A Million Years of Music
The Emergence of Human Modernity
Distributed for Zone Books
A new narrative for the emergence of human music, drawing from archaeology, cognitive science, linguistics, and evolutionary theory.
What is the origin of music? In the last few decades this centuries-old puzzle has been reinvigorated by new archaeological evidence and developments in the fields of cognitive science, linguistics, and evolutionary theory. In this path-breaking book, renowned musicologist Gary Tomlinson draws from these areas to construct a new narrative for the emergence of human music. Starting at a period of human prehistory long before Homo sapiens or music existed, Tomlinson describes the incremental attainments that, by changing the communication and society of prehumen species, laid the foundation for musical behaviors in more recent times. He traces in Neandertals and early sapiens the accumulation and development of these capacities, and he details their coalescence into modern musical behavior across the last hundred millennia.
But A Million Years of Music is not about music alone. Tomlinson builds a model of human evolution that revises our understanding of the interaction of biology and culture across evolutionary time-scales, challenging and enriching current models of our deep history. As he tells his story, he draws in other emerging human traits: language, symbolism, a metaphysical imagination and the ritual it gives rise to, complex social structure, and the use of advanced technologies. Tomlinson's model of evolution allows him to account for much of what makes us a unique species in the world today and provides a new way of understanding the appearance of humanity in its modern form.
Hardcover$29.95 T ISBN: 9781935408659 368 pp. | 9 in x 6 in 8 b&w illus., 2 color ills
Paperback$21.95 T ISBN: 9781890951528 368 pp. | 9 in x 6 in 8 b&w illus., 2 color ills
This is interdisciplinarity at the deepest level, not merely a surface-level engagement with passing trends in other fields. … A Million Years of Music is a crucial work which provides a fresh perspective on an old problem. It is, in many ways, the ultimate rebuttal of Steven Pinker's glib dismissal of music as a disposable pleasure stimulus. … Written with passion and great erudition, it demonstrates music's role as an essential part of human identity, rivaling speech.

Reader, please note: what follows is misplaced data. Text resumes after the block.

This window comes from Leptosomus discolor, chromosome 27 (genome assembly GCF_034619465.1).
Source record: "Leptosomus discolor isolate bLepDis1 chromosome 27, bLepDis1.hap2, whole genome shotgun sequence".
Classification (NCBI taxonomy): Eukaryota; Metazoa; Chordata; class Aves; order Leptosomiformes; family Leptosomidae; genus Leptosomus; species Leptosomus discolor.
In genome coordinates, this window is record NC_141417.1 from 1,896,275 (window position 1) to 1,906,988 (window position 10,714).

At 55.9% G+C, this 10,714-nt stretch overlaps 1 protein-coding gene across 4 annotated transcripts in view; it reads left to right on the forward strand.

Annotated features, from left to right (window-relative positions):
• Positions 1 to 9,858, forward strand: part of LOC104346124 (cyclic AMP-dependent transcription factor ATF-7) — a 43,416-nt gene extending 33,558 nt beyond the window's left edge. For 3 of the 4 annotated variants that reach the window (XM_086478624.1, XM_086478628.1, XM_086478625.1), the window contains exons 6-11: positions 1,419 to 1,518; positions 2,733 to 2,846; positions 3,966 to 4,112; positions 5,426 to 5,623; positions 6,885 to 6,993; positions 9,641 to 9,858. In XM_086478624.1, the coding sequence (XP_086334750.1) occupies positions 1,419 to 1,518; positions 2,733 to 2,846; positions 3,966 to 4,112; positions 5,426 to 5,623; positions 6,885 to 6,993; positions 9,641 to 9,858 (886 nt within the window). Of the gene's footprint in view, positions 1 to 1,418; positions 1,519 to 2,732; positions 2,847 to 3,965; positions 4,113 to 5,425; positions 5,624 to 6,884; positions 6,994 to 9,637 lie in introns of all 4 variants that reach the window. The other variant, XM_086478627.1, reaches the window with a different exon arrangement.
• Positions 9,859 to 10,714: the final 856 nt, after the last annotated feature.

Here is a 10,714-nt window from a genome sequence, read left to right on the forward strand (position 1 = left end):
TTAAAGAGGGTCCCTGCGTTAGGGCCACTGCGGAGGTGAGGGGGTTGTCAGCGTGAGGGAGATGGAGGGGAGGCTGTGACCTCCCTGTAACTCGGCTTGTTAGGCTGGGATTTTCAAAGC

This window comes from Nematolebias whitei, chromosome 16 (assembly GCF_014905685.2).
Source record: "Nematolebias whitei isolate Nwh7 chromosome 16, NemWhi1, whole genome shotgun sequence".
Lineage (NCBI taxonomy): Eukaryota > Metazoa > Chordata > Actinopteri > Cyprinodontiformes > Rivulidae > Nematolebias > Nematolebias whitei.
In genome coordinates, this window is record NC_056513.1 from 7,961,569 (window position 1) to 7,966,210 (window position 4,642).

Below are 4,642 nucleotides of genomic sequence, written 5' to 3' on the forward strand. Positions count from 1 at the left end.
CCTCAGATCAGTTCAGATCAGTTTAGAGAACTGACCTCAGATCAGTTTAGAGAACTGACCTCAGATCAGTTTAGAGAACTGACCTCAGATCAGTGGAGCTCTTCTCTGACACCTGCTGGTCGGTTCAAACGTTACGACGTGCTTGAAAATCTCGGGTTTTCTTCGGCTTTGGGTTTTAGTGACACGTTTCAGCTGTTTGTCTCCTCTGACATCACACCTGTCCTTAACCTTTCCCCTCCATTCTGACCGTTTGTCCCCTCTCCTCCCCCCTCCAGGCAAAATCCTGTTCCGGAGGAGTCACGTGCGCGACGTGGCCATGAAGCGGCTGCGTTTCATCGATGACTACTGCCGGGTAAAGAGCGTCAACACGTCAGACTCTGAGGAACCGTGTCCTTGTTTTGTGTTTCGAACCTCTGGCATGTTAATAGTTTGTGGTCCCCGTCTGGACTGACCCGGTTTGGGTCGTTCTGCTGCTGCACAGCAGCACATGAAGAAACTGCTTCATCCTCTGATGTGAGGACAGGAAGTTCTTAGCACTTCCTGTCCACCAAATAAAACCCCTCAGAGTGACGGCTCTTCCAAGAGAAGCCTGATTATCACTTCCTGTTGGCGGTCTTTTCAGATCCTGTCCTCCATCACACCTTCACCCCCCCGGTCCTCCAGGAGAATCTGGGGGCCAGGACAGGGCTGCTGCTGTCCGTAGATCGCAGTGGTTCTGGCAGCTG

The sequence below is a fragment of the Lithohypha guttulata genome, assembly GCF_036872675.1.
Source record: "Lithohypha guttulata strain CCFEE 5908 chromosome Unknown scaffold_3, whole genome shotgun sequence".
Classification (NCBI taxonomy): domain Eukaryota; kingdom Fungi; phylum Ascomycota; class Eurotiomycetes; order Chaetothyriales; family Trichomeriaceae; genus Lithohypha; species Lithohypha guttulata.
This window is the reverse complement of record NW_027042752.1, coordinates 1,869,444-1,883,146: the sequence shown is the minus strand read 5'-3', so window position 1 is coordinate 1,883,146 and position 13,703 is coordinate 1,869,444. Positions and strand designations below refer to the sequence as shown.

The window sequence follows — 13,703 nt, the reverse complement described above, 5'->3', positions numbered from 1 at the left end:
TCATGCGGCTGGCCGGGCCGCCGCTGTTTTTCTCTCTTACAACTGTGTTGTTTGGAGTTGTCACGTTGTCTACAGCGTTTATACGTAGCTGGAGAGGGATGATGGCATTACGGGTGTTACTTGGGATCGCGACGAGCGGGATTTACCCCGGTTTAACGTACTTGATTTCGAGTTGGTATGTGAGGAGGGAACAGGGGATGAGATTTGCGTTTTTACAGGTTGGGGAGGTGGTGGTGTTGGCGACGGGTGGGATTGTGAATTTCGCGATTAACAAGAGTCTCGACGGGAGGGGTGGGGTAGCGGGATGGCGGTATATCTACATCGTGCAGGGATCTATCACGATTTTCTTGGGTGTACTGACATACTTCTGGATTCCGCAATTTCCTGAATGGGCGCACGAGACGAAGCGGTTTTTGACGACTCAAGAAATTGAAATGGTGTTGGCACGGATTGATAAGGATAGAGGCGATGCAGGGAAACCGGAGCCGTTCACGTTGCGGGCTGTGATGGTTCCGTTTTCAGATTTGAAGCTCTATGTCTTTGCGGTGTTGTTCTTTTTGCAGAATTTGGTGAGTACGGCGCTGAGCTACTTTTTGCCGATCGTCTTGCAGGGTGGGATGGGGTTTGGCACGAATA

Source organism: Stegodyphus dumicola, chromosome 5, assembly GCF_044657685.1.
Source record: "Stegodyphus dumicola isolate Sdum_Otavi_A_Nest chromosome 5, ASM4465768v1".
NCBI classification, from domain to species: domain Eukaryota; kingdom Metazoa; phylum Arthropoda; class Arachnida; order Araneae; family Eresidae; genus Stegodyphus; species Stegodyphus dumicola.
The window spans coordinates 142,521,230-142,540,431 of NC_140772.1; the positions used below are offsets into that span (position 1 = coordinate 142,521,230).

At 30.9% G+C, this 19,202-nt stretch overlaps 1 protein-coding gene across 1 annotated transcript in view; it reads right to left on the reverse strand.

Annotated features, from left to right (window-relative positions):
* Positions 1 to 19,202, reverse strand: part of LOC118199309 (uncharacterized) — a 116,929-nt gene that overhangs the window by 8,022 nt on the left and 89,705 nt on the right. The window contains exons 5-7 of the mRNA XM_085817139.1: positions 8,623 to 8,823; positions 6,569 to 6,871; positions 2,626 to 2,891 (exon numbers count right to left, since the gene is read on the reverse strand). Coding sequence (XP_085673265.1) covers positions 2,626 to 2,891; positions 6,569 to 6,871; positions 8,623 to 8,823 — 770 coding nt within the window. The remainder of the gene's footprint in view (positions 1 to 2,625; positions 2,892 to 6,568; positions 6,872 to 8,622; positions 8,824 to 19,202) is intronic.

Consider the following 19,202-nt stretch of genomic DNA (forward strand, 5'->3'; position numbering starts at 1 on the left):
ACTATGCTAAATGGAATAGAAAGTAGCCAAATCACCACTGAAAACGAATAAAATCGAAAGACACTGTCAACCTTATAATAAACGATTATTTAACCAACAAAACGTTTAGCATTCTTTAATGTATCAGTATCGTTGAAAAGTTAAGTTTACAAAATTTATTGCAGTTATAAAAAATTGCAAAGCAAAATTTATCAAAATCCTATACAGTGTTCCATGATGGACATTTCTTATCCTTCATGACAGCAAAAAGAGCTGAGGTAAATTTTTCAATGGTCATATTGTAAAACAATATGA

MAKE Literary Magazine
The past two decades have…seen the development of a “biocultural” hypothesis for the origins and nature of the musical mind that looks beyond the traditional nature-culture dichotomy. … Here the origin of music is not understood within a strict adaptationist framework. Rather, it is explained as an emergent phenomenon involving cycles of (embodied) interactivity with the social and material environment. … Tomlinson's … approach … represents the current state of the art in the field.
Frontiers in Neuroscience
…written in dialogue with evolutionary biology, cognitive science, palaeoarchaeology, and palaeoanthropology, [this] book is hardly a work of musicology at all, and many of its central claims will demand careful consideration from a wide and diverse academic community. Nevertheless, A Million Years of Music may be the most important contribution to musicology in its short history: in his historical purview and methodological blend of hard science and historiography, Tomlinson sketches a map of the future terrain which every musicologist will one day be obliged to explore.
Journal of the Royal Musical Association
Music's role in the development of the human capacity for abstract thinking is persuasively traced through an original and virtuosic interdisciplinary narrative.
Quincy Jones Professor of African American Music, Harvard University
To have modern philosophical conundrums about music traced back to their aboriginal origins is simply breathtaking, and Tomlinson crosses disciplines with such deep knowledge of so many, and such fearlessness, as to give new meaning to the idea of intellectual synergy
Paul and Catherine Buttenwieser University Professor, Harvard University
This brilliant book offers the most convincing argument I have seen for how music came to be. If the model of biocultural coevolution proposed here is right, the explanation for music lies not in a simple adaptationist logic—that it was 'good' for us in some way. Instead, music arises from a beautiful spiraling dance between culture and biology extending across the deep history of humanity. In developing this complex and compelling argument, Tomlinson synthesizes a literature that spans both science and the humanities. A Million Years of Music is a model for how scholarship in the twenty-first century can be done.
Daniel Lord Smail
author of On Deep History and the Brain